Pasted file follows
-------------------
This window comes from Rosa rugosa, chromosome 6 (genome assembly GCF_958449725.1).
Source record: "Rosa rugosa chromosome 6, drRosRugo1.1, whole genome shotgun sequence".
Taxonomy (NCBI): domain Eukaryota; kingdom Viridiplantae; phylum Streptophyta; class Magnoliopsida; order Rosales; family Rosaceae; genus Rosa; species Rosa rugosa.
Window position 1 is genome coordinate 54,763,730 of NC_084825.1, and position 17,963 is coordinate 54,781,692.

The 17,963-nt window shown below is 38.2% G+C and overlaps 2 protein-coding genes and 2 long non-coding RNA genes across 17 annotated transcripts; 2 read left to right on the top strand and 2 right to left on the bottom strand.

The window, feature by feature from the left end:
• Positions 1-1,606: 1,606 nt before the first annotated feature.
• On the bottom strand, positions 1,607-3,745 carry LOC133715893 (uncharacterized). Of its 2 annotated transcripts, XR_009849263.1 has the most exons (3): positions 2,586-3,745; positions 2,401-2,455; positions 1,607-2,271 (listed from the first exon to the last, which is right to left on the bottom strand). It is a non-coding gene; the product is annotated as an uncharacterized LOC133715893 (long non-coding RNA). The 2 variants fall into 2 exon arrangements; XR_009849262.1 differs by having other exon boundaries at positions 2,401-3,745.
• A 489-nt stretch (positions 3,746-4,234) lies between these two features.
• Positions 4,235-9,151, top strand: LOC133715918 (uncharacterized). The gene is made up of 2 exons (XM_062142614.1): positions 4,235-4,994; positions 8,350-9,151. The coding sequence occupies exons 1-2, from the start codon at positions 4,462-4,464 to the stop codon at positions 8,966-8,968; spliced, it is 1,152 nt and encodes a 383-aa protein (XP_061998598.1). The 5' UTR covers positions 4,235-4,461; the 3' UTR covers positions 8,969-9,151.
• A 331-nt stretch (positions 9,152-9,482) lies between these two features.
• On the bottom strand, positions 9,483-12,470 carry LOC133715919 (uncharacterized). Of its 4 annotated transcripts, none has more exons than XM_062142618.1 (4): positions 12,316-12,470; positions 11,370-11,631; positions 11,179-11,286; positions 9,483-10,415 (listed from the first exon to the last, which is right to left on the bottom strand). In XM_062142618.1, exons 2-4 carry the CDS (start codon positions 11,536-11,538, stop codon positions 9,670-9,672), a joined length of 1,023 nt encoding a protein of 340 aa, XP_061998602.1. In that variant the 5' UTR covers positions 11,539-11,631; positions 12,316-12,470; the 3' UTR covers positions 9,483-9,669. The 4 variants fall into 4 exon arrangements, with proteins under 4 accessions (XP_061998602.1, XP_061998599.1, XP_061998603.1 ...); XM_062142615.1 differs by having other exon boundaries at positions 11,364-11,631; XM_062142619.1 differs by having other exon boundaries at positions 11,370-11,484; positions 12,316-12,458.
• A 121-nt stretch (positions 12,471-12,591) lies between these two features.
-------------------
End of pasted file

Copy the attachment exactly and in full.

This window comes from Rosa rugosa, chromosome 6 (genome assembly GCF_958449725.1).
Source record: "Rosa rugosa chromosome 6, drRosRugo1.1, whole genome shotgun sequence".
Taxonomy (NCBI): domain Eukaryota; kingdom Viridiplantae; phylum Streptophyta; class Magnoliopsida; order Rosales; family Rosaceae; genus Rosa; species Rosa rugosa.
Window position 1 is genome coordinate 54,763,730 of NC_084825.1, and position 17,963 is coordinate 54,781,692.

The 17,963-nt window shown below is 38.2% G+C and overlaps 2 protein-coding genes and 2 long non-coding RNA genes across 17 annotated transcripts; 2 read left to right on the top strand and 2 right to left on the bottom strand.

The window, feature by feature from the left end:
• Positions 1-1,606: 1,606 nt before the first annotated feature.
• On the bottom strand, positions 1,607-3,745 carry LOC133715893 (uncharacterized). Of its 2 annotated transcripts, XR_009849263.1 has the most exons (3): positions 2,586-3,745; positions 2,401-2,455; positions 1,607-2,271 (listed from the first exon to the last, which is right to left on the bottom strand). It is a non-coding gene; the product is annotated as an uncharacterized LOC133715893 (long non-coding RNA). The 2 variants fall into 2 exon arrangements; XR_009849262.1 differs by having other exon boundaries at positions 2,401-3,745.
• A 489-nt stretch (positions 3,746-4,234) lies between these two features.
• Positions 4,235-9,151, top strand: LOC133715918 (uncharacterized). The gene is made up of 2 exons (XM_062142614.1): positions 4,235-4,994; positions 8,350-9,151. The coding sequence occupies exons 1-2, from the start codon at positions 4,462-4,464 to the stop codon at positions 8,966-8,968; spliced, it is 1,152 nt and encodes a 383-aa protein (XP_061998598.1). The 5' UTR covers positions 4,235-4,461; the 3' UTR covers positions 8,969-9,151.
• A 331-nt stretch (positions 9,152-9,482) lies between these two features.
• On the bottom strand, positions 9,483-12,470 carry LOC133715919 (uncharacterized). Of its 4 annotated transcripts, none has more exons than XM_062142618.1 (4): positions 12,316-12,470; positions 11,370-11,631; positions 11,179-11,286; positions 9,483-10,415 (listed from the first exon to the last, which is right to left on the bottom strand). In XM_062142618.1, exons 2-4 carry the CDS (start codon positions 11,536-11,538, stop codon positions 9,670-9,672), a joined length of 1,023 nt encoding a protein of 340 aa, XP_061998602.1. In that variant the 5' UTR covers positions 11,539-11,631; positions 12,316-12,470; the 3' UTR covers positions 9,483-9,669. The 4 variants fall into 4 exon arrangements, with proteins under 4 accessions (XP_061998602.1, XP_061998599.1, XP_061998603.1 ...); XM_062142615.1 differs by having other exon boundaries at positions 11,364-11,631; XM_062142619.1 differs by having other exon boundaries at positions 11,370-11,484; positions 12,316-12,458.
• A 121-nt stretch (positions 12,471-12,591) lies between these two features.